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Japanese Agricultural Heritage Sites: Global Asset

Graziano da Silva highlights the importance of "living agricultural museums"

FAO Director-General José Graziano da Silva meeting Yoshimasa Hayashi, Minister for Agriculture, Forestry and Fisheries, Japan. FAO headquarters

7 October 2013, Rome - FAO Director-General José Graziano da Silva met with the Minister of Agriculture, Forestry and Fisheries of Japan, Yoshimasa Hayashi, at FAO Headquarters today.

Graziano da Silva showed his appreciation for the country’s support to FAO and for Japan’s ratification of the International Treaty on Plant Genetic Resources for Food and Agriculture. Japan will become the 130th Contracting Party of the Treaty later this month.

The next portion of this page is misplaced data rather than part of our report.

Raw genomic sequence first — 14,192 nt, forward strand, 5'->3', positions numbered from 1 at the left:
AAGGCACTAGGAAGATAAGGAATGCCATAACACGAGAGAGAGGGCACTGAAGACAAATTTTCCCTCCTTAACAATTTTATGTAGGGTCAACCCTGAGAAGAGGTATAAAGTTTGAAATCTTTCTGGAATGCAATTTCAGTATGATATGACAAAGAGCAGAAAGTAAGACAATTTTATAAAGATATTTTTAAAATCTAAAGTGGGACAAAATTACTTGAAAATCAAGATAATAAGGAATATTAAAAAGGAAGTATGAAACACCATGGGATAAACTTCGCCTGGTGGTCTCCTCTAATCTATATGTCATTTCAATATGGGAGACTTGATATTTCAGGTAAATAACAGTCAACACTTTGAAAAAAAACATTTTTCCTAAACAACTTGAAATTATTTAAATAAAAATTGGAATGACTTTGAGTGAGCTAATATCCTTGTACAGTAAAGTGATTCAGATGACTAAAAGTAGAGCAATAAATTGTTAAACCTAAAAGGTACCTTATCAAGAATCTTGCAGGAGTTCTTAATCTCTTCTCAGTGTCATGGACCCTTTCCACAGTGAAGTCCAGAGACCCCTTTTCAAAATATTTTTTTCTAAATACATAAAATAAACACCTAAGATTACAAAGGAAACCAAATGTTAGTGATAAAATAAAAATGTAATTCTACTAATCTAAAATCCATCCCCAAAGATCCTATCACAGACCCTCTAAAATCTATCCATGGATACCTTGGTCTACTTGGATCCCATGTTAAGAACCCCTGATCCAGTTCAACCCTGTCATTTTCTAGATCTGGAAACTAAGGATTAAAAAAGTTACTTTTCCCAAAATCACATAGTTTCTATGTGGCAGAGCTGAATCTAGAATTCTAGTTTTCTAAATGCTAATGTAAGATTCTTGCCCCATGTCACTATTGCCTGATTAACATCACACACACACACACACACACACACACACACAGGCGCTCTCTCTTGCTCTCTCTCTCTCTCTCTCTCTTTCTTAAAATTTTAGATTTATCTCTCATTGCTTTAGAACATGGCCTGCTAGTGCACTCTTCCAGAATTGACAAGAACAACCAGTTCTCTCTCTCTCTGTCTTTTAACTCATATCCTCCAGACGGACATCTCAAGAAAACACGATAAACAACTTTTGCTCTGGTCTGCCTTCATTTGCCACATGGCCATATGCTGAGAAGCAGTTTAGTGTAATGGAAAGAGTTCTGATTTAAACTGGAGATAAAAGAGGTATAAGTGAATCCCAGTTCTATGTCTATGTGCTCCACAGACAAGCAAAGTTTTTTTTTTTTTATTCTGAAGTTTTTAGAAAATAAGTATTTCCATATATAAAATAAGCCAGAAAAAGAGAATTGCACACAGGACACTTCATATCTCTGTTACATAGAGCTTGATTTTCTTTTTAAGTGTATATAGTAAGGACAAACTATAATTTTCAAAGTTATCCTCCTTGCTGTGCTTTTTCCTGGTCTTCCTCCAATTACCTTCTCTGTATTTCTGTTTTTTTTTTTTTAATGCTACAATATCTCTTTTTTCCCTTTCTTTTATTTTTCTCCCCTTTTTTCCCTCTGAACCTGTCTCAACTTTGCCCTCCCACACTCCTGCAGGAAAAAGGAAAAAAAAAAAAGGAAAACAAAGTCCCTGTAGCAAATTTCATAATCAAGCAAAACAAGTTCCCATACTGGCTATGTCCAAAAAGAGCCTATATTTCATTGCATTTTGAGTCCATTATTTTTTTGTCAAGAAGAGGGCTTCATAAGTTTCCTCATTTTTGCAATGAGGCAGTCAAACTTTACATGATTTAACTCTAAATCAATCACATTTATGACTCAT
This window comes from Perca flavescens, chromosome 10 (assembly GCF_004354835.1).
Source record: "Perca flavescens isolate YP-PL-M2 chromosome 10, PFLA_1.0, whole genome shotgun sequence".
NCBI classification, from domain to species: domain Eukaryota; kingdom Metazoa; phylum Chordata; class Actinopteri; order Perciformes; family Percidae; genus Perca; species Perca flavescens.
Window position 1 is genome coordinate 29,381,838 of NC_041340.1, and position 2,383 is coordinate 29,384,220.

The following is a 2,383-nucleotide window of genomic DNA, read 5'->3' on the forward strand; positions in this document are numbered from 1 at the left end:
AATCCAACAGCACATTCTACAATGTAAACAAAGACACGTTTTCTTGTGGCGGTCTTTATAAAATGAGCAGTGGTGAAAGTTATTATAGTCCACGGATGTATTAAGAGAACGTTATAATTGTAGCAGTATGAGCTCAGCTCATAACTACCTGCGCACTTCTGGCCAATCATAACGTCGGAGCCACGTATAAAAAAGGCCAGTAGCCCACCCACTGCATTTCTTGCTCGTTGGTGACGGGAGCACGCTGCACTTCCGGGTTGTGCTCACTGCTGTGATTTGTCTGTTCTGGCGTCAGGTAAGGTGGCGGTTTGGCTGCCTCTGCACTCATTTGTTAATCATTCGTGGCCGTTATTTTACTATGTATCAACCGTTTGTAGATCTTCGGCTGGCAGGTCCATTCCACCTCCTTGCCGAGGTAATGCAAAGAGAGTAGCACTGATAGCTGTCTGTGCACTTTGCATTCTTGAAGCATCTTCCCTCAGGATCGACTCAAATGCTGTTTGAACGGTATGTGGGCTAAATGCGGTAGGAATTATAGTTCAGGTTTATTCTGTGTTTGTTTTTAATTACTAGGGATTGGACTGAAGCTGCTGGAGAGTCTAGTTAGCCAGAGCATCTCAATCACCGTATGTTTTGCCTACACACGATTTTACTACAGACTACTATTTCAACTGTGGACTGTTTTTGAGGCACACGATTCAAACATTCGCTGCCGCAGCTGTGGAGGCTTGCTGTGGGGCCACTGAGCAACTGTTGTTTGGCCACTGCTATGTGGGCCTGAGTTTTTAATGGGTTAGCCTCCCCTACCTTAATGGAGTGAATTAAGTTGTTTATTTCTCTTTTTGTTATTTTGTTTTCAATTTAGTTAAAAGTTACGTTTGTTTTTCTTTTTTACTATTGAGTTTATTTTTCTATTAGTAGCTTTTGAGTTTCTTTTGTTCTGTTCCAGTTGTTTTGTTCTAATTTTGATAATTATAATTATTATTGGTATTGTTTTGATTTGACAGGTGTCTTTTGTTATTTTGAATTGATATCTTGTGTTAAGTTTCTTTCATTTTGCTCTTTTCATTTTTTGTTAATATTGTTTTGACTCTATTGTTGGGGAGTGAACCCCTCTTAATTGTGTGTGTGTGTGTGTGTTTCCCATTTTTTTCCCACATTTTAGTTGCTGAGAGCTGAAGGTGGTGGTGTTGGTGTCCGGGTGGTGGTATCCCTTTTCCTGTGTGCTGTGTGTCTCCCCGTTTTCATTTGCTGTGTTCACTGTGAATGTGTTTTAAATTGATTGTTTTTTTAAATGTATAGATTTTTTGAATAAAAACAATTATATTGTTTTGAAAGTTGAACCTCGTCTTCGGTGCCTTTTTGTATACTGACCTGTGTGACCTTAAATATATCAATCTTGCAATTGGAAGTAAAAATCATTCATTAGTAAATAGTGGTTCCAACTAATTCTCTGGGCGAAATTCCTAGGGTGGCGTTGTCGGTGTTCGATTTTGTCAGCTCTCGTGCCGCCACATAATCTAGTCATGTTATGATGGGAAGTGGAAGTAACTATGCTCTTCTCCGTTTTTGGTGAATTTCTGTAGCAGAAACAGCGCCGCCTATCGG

FAO Director-General also expressed his admiration for the Japanese Globally Important Agricultural Heritage Sites (GIAHS), remarkable specific agricultural systems and landscapes that have been created, shaped, and maintained by generations of farmers based on diverse natural resources, using locally adapted management practices.

One of these locations is in the Noto peninsula, a site characterized by a mosaic of socio-ecological production managed systems referred to as satoyama, terrestrial-aquatic landscape ecosystems comprising secondary woodlands, plantations, grasslands, farmlands, pasture, irrigation ponds and canals, and satoumi, marine-coastal ecosystems comprising seashore, rocky shore, tidal flats and seaweed/eelgrass beds.

The Director-General also explained the Organization’s desire to increase the food safety capacity, adopting lessons from Japan’s rich experience in this field.

Watch a video interview with H.E.Yoshimasa Hayashi